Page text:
3) Therefore conjectures 3 and 4 about correlated errors are in contrast with what we know from physics.


Giving up


There are different approaches about giving up.

(John Sidles) Don’t give up too soon, Gil!

(Gil) For me, giving up (on such matters) is always an option. Give me a good argument, or a good experimental evidence, and I will give up with no regrets.

Returning to Joe’s 2-locality

(Gil) It is probably time to carefully examine some aspects of Joe’s interesting locality argument. In a sense Joe’s argument is like “fighting censorship with censorship”, as it uses an interesting censorship hypothesis on the nature of natural (uncontrolled) quantum processes (2-locality) to “fight” conjectures which propose some limitations on the type of feasible states and evolutions  of controlled quantum evolutions.

(Here I refer to a well-known line by John Preskill regarding quantum fault-tolerance: “we have learned to fight entanglement with entanglement.” At the end it was John Preskill himself who explained why both parts of Joe’s 2-locality argument don’t work.)

(John Preskill)  Two-locality is not sufficient… [2-locality] alone is not enough to ensure scalability… Two-locality is not strictly true. Qubits are not elementary particles; they can actually be quite complicated objects,…

(Joe) You raise important points, …  perhaps this is a flawed idea, but I think  that it expresses what I feel is unphysical about Gil’s proposed noise model.

(It was a good point, Joe, but it was incorrect.)



(Elijah) what distinguishes machines built by natural processes from those built or designed by man. We know Nature has built it’s version of a classical computer , what about the possibility of a natural quantum computer?

Q (Major Boothroyd)

My thought experiment: The analogy between quantum computers and universal James Bond cars.

(Gil) The James Bond car is a collective name for a series of remarkable general-purpose cars, created by Q (Major Boothroyd) for Agent James Bond (007) in the James Bond movies.  Can we have a universal James-Bond car? And is a universal James Bond car (or a universal machine) a better analogy for quantum computers compared to the common analogy with universal computing devices like digital computers (or  perhaps, the human brain)? For the analogy with James-Bond cars we can forget about the computational purposes of quantum computers and think about them as machines that create complicated quantum evolutions and states.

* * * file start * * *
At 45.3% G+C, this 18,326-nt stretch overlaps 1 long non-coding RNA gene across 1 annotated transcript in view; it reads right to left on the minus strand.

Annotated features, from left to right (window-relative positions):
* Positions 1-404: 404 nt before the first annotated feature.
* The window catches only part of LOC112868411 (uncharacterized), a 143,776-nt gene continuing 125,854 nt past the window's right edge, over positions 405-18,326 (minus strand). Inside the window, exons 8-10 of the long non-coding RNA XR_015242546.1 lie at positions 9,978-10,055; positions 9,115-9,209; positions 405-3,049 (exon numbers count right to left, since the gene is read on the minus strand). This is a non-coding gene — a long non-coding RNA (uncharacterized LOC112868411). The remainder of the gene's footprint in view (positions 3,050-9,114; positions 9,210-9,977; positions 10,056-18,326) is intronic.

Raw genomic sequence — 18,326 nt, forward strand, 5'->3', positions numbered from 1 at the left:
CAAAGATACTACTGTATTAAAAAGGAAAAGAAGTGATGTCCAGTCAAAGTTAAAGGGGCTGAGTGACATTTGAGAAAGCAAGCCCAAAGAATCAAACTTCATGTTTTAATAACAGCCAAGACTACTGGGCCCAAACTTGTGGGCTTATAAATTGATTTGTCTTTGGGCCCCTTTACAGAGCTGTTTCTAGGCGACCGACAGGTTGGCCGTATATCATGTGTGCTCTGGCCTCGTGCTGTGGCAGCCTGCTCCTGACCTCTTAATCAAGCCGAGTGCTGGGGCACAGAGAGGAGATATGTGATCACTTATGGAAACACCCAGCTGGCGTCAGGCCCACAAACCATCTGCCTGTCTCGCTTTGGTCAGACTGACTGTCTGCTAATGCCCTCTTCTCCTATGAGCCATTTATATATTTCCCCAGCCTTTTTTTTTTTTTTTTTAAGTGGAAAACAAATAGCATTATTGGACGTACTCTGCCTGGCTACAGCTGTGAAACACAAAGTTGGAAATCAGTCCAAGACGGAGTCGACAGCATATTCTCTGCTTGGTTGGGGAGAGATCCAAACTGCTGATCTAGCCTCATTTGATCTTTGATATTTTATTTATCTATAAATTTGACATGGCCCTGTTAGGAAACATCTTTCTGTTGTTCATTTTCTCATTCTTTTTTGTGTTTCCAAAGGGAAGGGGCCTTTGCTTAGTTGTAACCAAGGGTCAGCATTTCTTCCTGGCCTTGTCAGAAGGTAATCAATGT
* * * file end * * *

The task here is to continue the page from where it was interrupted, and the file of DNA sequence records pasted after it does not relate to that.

(Aram) But I write this message on a universal (classical) computer.  It’s even running several different programs *simultaneously*.

(Gil)  This is the crux of the matter: If quantum computers are analogous to digital computers (that can be built) or to a universal James Bond car (that cannot be built).

Blind quantum computers revisited

The universal James Bond car analogy was a good opportunity to return to the blind computation matter.

(Gil) If you assume that you can build a universal James Bond car then probably you can build also an advanced model of a blind James Bond car where James, sitting in the car as the rest of the universe does not know if the machine is an airplane and he is a pilot, or the machine is a submarine and he is a sailor, or the machine is a toaster and he is toast.

A pilot, a sailor, or toast?


Factoring and motivation

(Cris Moore, very first comment!) I am also a little confused by Gil’s motivation for his conjectures. It’s reasonable to take as a physical postulate (as Scott does) that NP-complete problems can’t be solved by a physical device in polynomial time… But I don’t see why the factoring problem deserves this status.

(GilI beg to disagree. Factoring deserves high status. An efficient practical algorithm for factoring will be off-off-scale achievement. I don’t remember witnessing in my academic life any scientific/technological achievement so surprising. Therefore, any specific proposal for efficient factoring should be carefully and skeptically examined. (Regarding motivation, to the best of my memory, my main motivation for skeptically studying quantum fault-tolerance was that I thought that this is a direction worth pursuing and that I had a shot at it.)



Conjecture 1 (No quantum error-correction): In every implementation of quantum error-correcting codes with one encoded qubit, the probability of not getting the intended qubit is at least some {\delta > 0}, independently of the number of qubits used for encoding.

Conjecture 2 (The strong principle of noise): Quantum systems are inherently noisy with respect to every Hilbert space used in their description.